Guilin travel tip number 2: While Yangshuo is relatively untouched beauty, the locals are very keen to take advantage of the tourist market. We were completely shocked that a lot of the people 'working the fields' were doing it simply to attract photographers, after which time they had been snapped would pounce on you asking for money. Luckily, our tour guide Jasmine was nice enough to point this out and save us some dosh. She would also point out which ones were 'real' workers, who were more than happy for us to take their picture for free. Whether 'fake' or not, I managed to sneak a few freebies when they weren't looking (he, he)!!

Saturday night we went to see Liu Sanjie, a major production with a cast of 500 singers, dancers, bamboo boats and cormorant birds. The production is performed on the Li River with a backdrop of 12 karst peaks. It was designed and directed by Zhang Yimao, a famous Chinese director who has been awarded to task of directing the opening ceremony at the 2008 Beijing Olympics. The performance is based on a Chinese musical movie made in 1961. The story is about a lady called Liu SanJie who lived in the city of Liuzhou (2 hours from Guilin) where she worked in the fields. Liu Sanjie was well known in Liuzhou for her great singing voice. She would always sing while she worked in the fields. One day she left Liuzhou and came to Yangshuo on a bamboo raft and settled here. Then under the Big Banyan tree, Liu Sanjie tossed her love ball to her loved one, which he accepted and they lived happily ever after.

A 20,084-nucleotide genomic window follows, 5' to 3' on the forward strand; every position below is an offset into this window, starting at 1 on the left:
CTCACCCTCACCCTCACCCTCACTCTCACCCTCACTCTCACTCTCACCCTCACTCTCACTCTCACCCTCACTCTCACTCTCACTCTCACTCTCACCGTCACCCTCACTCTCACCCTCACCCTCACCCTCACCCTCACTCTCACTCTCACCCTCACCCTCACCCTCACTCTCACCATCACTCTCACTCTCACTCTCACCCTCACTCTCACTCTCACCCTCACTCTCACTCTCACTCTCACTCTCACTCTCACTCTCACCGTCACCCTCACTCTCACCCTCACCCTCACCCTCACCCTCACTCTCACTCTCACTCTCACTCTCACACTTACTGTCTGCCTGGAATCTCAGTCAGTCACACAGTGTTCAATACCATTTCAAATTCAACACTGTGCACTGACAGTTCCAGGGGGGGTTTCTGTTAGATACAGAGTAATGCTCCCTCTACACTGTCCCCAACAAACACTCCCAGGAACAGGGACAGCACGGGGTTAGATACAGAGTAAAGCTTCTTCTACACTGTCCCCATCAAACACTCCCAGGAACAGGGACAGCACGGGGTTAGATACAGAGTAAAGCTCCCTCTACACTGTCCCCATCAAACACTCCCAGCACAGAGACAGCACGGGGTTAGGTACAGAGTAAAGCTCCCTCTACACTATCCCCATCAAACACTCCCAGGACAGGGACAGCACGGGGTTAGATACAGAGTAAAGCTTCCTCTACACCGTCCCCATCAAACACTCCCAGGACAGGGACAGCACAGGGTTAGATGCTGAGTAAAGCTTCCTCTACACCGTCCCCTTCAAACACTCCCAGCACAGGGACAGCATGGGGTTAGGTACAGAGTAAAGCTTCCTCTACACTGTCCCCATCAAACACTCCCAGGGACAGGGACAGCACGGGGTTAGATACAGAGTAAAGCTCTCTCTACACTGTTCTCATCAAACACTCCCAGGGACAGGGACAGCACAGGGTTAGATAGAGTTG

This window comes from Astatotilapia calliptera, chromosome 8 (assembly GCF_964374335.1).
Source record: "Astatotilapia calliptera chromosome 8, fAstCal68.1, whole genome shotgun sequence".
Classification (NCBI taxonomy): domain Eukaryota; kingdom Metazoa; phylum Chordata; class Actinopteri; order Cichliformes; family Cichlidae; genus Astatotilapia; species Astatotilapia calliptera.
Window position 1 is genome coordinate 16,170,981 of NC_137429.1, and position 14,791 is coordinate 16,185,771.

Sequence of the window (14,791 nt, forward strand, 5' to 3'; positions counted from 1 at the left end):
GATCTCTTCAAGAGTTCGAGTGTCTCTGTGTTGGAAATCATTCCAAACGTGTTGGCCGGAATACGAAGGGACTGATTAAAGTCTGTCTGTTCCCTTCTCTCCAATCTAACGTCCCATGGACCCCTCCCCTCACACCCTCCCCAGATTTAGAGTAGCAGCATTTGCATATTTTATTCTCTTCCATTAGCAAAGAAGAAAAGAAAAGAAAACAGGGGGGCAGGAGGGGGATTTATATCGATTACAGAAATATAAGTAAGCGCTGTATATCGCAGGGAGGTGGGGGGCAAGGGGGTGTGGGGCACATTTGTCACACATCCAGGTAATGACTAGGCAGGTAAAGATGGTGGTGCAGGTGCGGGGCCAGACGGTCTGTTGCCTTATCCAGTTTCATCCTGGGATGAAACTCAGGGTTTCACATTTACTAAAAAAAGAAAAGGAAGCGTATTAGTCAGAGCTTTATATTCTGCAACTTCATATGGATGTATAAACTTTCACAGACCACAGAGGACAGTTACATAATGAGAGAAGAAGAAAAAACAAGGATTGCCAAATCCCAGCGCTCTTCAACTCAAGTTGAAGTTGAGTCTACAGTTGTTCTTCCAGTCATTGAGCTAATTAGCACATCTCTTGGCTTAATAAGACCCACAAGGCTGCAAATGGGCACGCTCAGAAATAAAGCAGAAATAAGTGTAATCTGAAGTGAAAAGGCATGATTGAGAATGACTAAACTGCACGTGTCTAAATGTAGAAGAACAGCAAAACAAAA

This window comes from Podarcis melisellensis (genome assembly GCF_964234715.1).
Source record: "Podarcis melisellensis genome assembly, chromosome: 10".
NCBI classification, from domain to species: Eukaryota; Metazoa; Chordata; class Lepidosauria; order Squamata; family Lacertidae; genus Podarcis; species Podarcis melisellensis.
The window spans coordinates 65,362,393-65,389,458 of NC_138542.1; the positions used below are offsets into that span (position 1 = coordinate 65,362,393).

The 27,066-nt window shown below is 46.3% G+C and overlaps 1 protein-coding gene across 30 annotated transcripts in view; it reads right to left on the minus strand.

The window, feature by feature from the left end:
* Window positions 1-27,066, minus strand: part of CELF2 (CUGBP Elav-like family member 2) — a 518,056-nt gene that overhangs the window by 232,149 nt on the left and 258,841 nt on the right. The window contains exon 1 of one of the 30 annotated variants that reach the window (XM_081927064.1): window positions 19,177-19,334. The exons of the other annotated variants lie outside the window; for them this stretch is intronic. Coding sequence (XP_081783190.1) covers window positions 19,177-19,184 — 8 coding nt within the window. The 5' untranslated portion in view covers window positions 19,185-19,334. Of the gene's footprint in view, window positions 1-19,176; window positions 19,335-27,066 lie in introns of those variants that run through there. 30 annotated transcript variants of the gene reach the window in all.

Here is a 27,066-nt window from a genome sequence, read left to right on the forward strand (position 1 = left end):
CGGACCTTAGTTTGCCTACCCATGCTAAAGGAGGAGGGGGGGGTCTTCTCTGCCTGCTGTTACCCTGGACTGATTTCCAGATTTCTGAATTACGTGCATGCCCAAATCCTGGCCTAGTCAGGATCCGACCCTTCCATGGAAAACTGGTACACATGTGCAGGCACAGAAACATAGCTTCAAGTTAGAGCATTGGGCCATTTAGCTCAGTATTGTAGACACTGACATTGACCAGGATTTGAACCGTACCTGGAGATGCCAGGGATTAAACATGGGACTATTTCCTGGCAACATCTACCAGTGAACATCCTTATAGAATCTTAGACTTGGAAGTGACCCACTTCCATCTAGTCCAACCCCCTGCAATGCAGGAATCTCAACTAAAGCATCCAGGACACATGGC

The production was truly AMAZING and I can say probably one of the best performances (of any kind) I have ever seen.

Sunday we hired bikes and cycled around Yangshuo, into the countryside again (we couldn't get enough of it), went bamboo rafting, visited the water cave, and road home in the pouring rain.

The bamboo rafting was definitely a highlight!! We road through rice paddies down to the river bank where we climbed aboard our raft for a 1.5 hour cruise down the 'mini' Li River with mountains towering on either side of the bank in between rice fields, vege crops and beautiful old traditional houses. Along the river were raft shops which sold all sorts of weird and wonderful things. We drifted past the shops collecting a few Li Qui (local beer) along the way which we sipped as we floated done the river talking about anything and everything. It was the most relaxing and scenic hour and a half and we didn't want it to end.

After the rafting we hopped back on our bikes and headed to the Water Cave. Now that was an adventure!!